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01/21/2014 06:21 pm ET | Updated Mar 23, 2014

May a Man Marry a Man? A Medieval Debate

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Don't yawn, but my training is in medieval canon law. And, yes, this is almost the ultimate sub-specialty (I have a special admiration, though, for those who do cuneiform legal studies). In my own work, I have focused in books and articles on a group of canon lawyers who flourished in the period roughly between 1200 and 1500.

Even working in a field that seems so old and dry, every so often you have the opportunity to stumble upon a text that is utterly unexpected. And that happened to me a while back when I was reading the work of a 13th century canon lawyer named Hostiensis. I was studying his definition of marriage. As was typical of Hostiensis, he went on for some pages. I worked my way patiently through his qualifications and distinctions. And then I stumbled upon -- and that is the right expression -- a question that seemed to leap off the page.

"May a man marry a man?" Hostiensis asked. No, Hostiensis was not about to open any progressive doors. This was the 13th century, after all. In fact, his answer may have set in motion many of the arguments we encounter today against same-sex marriage. What was remarkable was that he asked the question at all. My only explanation remains that he was a very bright man and he was showing off. He was going to ask a question that no one had ever thought to raise.

His response had two aspects to it: He both proposed arguments meant to explain heterosexual marriage and arguments that amounted to an intensely homophobic attack on same-sex unions. He began with creation. In the beginning, Hostiensis paraphrased Scripture, God made Adam and Eve, a man and a woman. He endowed them with reproductive capacity. And marriage must follow this divinely-mandated design. Male and female were "correlated" with one another. To use the modern ecclesiastical vocabulary, they were "complementary."

Furthermore, Hostiensis continued, marriage constituted a sacrament. It was a sign, a symbol, an instrument of grace. What it symbolized chiefly, he asserted, was Jesus's marriage to his Church. Jesus is male. The Church is female. Jesus, in coming to earth, in shedding his blood, in giving his life, co-mingled his essence with the Church. And this co-mingling could only be represented where a man married a woman, not another man.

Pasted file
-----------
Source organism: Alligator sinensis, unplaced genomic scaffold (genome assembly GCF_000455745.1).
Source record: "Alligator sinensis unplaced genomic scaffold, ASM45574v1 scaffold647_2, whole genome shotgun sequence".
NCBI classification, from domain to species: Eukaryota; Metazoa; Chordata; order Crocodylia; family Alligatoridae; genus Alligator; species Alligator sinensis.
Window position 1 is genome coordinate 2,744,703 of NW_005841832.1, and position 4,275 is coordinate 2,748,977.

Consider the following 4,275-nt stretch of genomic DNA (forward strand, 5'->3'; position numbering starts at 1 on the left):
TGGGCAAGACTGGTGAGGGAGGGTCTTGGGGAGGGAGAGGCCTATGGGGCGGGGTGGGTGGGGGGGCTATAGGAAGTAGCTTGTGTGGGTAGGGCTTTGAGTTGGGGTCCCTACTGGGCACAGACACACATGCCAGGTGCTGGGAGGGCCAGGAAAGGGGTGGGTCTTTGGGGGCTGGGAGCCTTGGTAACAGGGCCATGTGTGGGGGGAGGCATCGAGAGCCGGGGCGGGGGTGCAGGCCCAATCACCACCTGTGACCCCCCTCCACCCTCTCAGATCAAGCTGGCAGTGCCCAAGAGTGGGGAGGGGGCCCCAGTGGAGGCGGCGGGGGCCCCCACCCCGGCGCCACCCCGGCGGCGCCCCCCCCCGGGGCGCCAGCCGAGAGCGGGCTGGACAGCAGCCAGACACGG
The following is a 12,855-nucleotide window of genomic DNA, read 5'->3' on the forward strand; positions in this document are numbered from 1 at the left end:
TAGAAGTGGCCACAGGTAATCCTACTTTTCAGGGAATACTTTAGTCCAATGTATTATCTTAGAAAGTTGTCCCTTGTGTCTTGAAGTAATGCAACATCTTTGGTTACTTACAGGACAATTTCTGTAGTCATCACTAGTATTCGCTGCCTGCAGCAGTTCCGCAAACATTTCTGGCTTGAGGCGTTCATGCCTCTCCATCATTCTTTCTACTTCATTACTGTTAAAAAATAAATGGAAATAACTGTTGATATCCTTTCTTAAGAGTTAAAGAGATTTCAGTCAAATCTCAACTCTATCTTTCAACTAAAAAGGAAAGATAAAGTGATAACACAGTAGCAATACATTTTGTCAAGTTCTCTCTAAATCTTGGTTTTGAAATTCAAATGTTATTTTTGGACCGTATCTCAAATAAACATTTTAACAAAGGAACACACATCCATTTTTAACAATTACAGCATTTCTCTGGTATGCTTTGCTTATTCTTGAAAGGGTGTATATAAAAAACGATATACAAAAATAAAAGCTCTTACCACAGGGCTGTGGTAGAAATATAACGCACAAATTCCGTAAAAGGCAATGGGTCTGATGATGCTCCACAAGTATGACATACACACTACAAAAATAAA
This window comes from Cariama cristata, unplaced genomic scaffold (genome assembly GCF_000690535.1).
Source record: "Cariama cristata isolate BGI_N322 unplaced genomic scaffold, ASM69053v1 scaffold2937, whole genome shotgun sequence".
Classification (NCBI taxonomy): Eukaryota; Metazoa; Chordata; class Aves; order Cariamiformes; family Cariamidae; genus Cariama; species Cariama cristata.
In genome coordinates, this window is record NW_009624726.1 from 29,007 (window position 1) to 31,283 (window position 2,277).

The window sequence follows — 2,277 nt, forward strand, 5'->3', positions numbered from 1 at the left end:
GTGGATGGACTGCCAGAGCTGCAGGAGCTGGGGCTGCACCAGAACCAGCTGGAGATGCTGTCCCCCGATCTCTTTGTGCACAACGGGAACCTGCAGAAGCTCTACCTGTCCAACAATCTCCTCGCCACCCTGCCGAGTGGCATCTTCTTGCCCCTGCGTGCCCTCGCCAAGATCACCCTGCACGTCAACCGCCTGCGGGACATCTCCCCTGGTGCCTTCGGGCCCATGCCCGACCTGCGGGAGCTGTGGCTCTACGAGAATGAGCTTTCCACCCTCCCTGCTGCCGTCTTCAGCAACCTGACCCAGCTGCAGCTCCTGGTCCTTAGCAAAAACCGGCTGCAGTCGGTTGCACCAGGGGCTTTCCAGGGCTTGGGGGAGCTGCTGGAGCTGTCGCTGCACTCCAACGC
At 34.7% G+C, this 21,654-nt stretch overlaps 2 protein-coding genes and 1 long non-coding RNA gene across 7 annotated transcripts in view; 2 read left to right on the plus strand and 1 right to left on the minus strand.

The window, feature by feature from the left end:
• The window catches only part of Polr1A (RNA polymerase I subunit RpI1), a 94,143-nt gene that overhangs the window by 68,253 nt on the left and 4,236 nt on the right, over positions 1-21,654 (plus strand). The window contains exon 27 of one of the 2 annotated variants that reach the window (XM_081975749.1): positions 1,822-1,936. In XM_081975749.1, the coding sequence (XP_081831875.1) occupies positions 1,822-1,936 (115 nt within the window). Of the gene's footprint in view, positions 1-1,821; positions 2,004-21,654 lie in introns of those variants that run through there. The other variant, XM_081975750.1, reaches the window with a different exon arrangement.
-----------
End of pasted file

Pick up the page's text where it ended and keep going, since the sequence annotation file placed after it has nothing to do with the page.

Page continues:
Hostiensis, however, was not content to rest his argument there. He next veered in a viciously homophobic direction. Philosophers, Hostiensis's contemporaries, were then engaged in an exploration of the nature of sexuality. And they had concluded that there could only be one form of proper sexual intercourse: It had to be between a man and a woman, and it had to be open to at least the theoretical possibility of procreation. No strange positions. No coitus interruptus. No oral intercourse, or anal intercourse. No potions that had the effect of inducing sterility. No masturbation. Any form of sexual expression, except heterosexual sex open to procreation, was criticized as unnatural.

Hostiensis borrowed heavily from this philosophical current to make even more extreme homophobic claims. Indeed, he was prepared to advance one of the most hostile, homophobic suggestions I have encountered in a medieval text when he looked to a passage of Roman law, promulgated by two early Christian emperors, Constantius and Constans.